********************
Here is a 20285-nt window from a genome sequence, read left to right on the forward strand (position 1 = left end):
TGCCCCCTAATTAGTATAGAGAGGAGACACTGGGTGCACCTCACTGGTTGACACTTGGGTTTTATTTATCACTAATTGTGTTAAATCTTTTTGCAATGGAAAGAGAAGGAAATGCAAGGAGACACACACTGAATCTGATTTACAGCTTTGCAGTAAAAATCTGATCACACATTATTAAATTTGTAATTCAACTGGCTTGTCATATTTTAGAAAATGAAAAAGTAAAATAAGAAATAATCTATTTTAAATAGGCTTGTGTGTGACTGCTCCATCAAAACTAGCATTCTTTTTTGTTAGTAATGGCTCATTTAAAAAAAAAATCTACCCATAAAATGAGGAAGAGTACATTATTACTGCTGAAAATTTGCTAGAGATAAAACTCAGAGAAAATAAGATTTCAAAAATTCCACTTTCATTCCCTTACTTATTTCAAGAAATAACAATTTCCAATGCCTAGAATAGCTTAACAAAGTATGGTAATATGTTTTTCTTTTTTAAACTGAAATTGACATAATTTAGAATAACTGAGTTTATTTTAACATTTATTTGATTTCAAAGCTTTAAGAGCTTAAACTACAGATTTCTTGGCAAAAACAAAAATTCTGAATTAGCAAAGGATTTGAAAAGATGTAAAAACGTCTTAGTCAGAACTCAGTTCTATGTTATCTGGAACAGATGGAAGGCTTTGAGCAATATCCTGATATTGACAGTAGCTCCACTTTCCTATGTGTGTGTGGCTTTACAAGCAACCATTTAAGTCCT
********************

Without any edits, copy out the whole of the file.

Here is a 20285-nt window from a genome sequence, read left to right on the forward strand (position 1 = left end):
TGCCCCCTAATTAGTATAGAGAGGAGACACTGGGTGCACCTCACTGGTTGACACTTGGGTTTTATTTATCACTAATTGTGTTAAATCTTTTTGCAATGGAAAGAGAAGGAAATGCAAGGAGACACACACTGAATCTGATTTACAGCTTTGCAGTAAAAATCTGATCACACATTATTAAATTTGTAATTCAACTGGCTTGTCATATTTTAGAAAATGAAAAAGTAAAATAAGAAATAATCTATTTTAAATAGGCTTGTGTGTGACTGCTCCATCAAAACTAGCATTCTTTTTTGTTAGTAATGGCTCATTTAAAAAAAAAATCTACCCATAAAATGAGGAAGAGTACATTATTACTGCTGAAAATTTGCTAGAGATAAAACTCAGAGAAAATAAGATTTCAAAAATTCCACTTTCATTCCCTTACTTATTTCAAGAAATAACAATTTCCAATGCCTAGAATAGCTTAACAAAGTATGGTAATATGTTTTTCTTTTTTAAACTGAAATTGACATAATTTAGAATAACTGAGTTTATTTTAACATTTATTTGATTTCAAAGCTTTAAGAGCTTAAACTACAGATTTCTTGGCAAAAACAAAAATTCTGAATTAGCAAAGGATTTGAAAAGATGTAAAAACGTCTTAGTCAGAACTCAGTTCTATGTTATCTGGAACAGATGGAAGGCTTTGAGCAATATCCTGATATTGACAGTAGCTCCACTTTCCTATGTGTGTGTGGCTTTACAAGCAACCATTTAAGTCCT